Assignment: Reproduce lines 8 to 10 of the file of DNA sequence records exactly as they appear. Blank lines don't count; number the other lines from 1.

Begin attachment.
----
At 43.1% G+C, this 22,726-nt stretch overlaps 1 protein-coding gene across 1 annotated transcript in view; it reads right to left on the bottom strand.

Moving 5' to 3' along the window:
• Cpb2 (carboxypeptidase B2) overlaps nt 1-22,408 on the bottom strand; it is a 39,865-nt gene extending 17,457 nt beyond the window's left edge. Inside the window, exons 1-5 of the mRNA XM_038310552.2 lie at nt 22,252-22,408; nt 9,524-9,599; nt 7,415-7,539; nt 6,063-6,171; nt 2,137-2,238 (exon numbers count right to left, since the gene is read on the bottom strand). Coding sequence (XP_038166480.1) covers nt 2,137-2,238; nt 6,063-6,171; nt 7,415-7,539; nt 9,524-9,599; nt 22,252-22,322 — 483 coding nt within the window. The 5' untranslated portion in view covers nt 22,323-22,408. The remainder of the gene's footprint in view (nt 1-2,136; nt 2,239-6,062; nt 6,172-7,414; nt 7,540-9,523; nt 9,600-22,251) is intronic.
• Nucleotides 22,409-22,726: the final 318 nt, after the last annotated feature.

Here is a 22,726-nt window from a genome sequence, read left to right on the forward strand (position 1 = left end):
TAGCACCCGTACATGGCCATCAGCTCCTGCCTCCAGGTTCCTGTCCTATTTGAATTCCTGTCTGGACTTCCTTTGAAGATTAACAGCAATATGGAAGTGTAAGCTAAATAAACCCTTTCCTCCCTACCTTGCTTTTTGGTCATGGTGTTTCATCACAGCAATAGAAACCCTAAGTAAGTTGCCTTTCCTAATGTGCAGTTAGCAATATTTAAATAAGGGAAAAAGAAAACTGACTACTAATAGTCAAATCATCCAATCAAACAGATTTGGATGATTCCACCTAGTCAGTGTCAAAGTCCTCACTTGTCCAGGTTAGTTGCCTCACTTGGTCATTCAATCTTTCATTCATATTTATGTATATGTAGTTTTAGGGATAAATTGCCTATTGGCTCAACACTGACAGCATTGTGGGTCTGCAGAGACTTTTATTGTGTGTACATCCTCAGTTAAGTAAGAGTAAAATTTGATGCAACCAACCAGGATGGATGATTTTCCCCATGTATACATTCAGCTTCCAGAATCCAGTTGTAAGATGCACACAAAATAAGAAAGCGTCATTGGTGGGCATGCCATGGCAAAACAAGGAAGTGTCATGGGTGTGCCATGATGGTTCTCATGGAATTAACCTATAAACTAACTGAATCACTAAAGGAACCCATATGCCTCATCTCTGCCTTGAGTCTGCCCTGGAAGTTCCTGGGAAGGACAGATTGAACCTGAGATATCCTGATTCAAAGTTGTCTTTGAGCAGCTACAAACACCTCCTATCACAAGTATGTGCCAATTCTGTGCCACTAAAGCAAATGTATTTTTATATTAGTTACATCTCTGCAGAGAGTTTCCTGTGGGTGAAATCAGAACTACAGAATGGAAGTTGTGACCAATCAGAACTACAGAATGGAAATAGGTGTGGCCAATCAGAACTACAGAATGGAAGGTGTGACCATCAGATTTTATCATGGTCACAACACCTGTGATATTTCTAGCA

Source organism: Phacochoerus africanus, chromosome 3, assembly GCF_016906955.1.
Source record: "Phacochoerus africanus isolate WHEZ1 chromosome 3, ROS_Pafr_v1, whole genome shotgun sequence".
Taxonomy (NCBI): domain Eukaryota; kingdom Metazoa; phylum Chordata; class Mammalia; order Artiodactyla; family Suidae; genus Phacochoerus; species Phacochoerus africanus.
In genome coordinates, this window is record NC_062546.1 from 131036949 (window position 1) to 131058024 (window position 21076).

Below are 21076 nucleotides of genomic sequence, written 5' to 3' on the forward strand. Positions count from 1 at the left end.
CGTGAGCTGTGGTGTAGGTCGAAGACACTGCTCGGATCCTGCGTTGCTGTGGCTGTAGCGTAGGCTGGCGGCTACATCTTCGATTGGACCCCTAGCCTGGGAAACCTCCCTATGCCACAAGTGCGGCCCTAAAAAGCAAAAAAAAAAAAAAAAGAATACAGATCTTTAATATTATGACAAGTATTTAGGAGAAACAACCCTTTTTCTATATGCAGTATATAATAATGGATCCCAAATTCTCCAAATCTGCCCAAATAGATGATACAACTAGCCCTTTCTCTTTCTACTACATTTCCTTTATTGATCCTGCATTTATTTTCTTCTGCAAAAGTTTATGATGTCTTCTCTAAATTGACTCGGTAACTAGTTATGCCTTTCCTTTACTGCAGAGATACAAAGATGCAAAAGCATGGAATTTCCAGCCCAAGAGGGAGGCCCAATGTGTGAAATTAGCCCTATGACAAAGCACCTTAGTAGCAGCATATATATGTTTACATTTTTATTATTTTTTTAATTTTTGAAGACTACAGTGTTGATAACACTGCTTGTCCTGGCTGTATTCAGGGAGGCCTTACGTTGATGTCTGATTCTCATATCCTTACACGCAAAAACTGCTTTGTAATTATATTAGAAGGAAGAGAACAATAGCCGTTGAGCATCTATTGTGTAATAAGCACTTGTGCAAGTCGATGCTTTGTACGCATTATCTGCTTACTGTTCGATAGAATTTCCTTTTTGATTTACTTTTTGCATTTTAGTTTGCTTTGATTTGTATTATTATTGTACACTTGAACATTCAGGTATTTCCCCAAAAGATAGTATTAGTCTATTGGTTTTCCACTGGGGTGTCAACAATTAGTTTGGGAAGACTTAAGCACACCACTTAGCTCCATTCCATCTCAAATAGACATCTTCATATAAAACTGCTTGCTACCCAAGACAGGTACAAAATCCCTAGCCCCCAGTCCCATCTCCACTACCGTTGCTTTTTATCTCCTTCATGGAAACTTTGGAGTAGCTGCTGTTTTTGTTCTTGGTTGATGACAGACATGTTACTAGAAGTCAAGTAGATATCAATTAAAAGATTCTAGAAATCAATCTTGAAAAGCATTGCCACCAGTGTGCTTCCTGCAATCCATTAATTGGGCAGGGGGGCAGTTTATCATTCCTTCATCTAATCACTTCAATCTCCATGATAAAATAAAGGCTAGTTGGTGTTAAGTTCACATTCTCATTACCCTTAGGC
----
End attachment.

Source record: "Phacochoerus africanus isolate WHEZ1 chromosome 3, ROS_Pafr_v1, whole genome shotgun sequence".
Taxonomy (NCBI): domain Eukaryota; kingdom Metazoa; phylum Chordata; class Mammalia; order Artiodactyla; family Suidae; genus Phacochoerus; species Phacochoerus africanus.
In genome coordinates, this window is record NC_062546.1 from 131036949 (window position 1) to 131058024 (window position 21076).